Your RDA of Irony

The Napoleon of the West

Imagine a leader with George Bush’s ability, Mitt Romney’s principles and Bill Clinton’s vices. Yes, he would be an unsurpassed disaster and, at the very least, lose two-thirds of the country. And that is the unique place of Antonio Lopez de Santa Anna (1794-1876) in Mexico’s history.

He fancied himself the Napoleon of the West, his self-proclaimed military genius based on a single victory over a diseased Spanish force in 1829. However, the real Napoleon had only one Waterloo; Santa Anna had a series of them. He lost Texas because he never thought that Sam Houston would attack the Mexican army during its siesta. Of course, after that disgrace, Santa Anna fell from power. Yet, he managed to charm and bargain himself back into office by 1847, promising to defend Mexico from the invading Americans. That is how and why Mexico lost the other half of its territory. (His defense of Mexico City was no Alamo.)

Given this record, you’d think that he would have lost face. Actually, he only lost a foot–in 1838, failing to defend Vera Cruz from a French expedition collecting debts. But for 30 years, Santa Anna was unavoidable in Mexican politics. Shifting from liberal to conservative and back again–his only consistency was vanity–Santa Anna won the Presidency 11 times, even though his administrations rarely lasted longer than six months. He must have been in one of his conservative phases during the Gadsden Purchase because it was rumored that he kept most of the money for himself.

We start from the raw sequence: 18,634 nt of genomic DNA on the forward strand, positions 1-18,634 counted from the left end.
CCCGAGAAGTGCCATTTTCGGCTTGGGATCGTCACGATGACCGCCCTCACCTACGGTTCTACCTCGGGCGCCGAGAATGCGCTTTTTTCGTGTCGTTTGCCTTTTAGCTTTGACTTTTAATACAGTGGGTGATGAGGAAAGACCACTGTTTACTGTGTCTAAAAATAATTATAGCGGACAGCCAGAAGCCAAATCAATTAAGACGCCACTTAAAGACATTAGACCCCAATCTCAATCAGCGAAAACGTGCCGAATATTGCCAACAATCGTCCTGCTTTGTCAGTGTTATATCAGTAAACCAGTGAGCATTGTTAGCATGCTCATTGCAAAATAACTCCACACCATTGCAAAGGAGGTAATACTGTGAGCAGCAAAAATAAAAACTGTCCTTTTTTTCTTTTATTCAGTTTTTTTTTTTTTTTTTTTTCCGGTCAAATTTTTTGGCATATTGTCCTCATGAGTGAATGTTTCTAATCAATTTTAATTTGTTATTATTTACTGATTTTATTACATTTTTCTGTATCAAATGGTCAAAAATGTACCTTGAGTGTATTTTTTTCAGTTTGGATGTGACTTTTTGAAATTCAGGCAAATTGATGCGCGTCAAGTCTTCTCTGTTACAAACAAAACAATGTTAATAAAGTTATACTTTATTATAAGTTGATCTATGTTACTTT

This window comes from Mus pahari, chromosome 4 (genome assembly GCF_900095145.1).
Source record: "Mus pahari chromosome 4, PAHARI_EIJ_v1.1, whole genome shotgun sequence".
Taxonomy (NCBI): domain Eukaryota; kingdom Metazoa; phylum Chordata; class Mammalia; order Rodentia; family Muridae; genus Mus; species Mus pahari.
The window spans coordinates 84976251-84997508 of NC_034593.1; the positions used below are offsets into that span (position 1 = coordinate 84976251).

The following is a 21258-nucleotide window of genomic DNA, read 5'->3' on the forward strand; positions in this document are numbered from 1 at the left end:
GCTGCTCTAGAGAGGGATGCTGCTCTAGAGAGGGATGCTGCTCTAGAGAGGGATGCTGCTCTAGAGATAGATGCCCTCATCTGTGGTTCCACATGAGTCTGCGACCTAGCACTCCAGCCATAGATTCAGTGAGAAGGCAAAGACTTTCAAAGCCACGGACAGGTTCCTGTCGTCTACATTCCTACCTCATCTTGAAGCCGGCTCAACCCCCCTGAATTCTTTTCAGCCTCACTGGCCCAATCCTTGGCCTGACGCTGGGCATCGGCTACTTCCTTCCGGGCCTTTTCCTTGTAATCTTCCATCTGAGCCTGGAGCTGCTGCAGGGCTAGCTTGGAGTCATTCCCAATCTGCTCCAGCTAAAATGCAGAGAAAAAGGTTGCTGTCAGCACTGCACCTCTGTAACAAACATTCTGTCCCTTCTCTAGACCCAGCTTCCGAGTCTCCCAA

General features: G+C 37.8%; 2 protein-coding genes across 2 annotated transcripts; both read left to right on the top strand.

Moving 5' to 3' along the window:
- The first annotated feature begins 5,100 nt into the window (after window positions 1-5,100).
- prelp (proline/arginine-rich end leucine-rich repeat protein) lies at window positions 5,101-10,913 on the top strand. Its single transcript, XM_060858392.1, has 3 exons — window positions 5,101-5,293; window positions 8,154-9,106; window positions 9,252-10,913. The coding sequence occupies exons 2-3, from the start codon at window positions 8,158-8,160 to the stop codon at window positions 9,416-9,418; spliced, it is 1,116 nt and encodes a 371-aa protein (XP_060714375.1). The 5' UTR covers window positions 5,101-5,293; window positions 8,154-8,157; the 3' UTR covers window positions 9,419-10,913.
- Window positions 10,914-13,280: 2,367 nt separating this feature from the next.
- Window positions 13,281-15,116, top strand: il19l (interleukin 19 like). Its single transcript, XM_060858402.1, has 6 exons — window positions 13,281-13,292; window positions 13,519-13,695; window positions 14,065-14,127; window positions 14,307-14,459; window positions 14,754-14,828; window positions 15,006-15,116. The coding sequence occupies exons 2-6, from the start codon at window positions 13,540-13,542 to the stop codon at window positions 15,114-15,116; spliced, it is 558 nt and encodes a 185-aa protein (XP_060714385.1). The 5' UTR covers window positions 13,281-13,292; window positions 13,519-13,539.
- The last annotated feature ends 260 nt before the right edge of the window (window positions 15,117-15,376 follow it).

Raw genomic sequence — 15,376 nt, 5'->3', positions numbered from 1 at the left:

The Napoleon of the West did have some conquests with women. (He was good-looking, if the paintings are reasonably accurate; he did live long enough to be photographed–but evidently did not age well.) Unfortunately, his amorous nature proved costly to Mexico. During that famous siesta at the Battle of San Jacinto, Santa Anna’s guard and pants were down. One of his mistresses became a legend of Texas. Her name was Emily West, a beautiful woman of mixed race or–in the colloquial phrase of the time–a “high yellow.” Some say that she was Santa Anna’s distraction at San Jacinto. Whether out of patriotic gratitude or an appreciative lust, the Texans dedicated a song to her.

Now you know the historical basis of “The Yellow Rose of Texas” and Santa Anna’s contribution to American music.

  1. Leah says:

    Here’s what I like about that song: I’ve been told that all of Emily Dickinson’s poems are written in the same meter– what is it? Iambic septameter? Anyway, I don’t know her body of work very well, but I believe it works with her greatest hits. Try singing this line to the “Yellow Rose” melody: beCAUSE i COULD not STOP for DEATH he KINDly STOPPED for MEEE

  2. Are you suggesting that Emily Dickinson and “Tony” Santa Anna….How soon will the Drudge Report pick up this rumor?


  3. Alan says:

    I am edified! Thanks, Eugene — and all this time I thought the song was about a hot Texas coed.


  4. Tom Kelso says:

    There are no hot Texas coeds; fidelty to my alma mater (now there’s an Oedipal mish-mash for you!) compels me to inform you that they all went to Texas Christian — where, thankfully, very few of them were doctrinaire….

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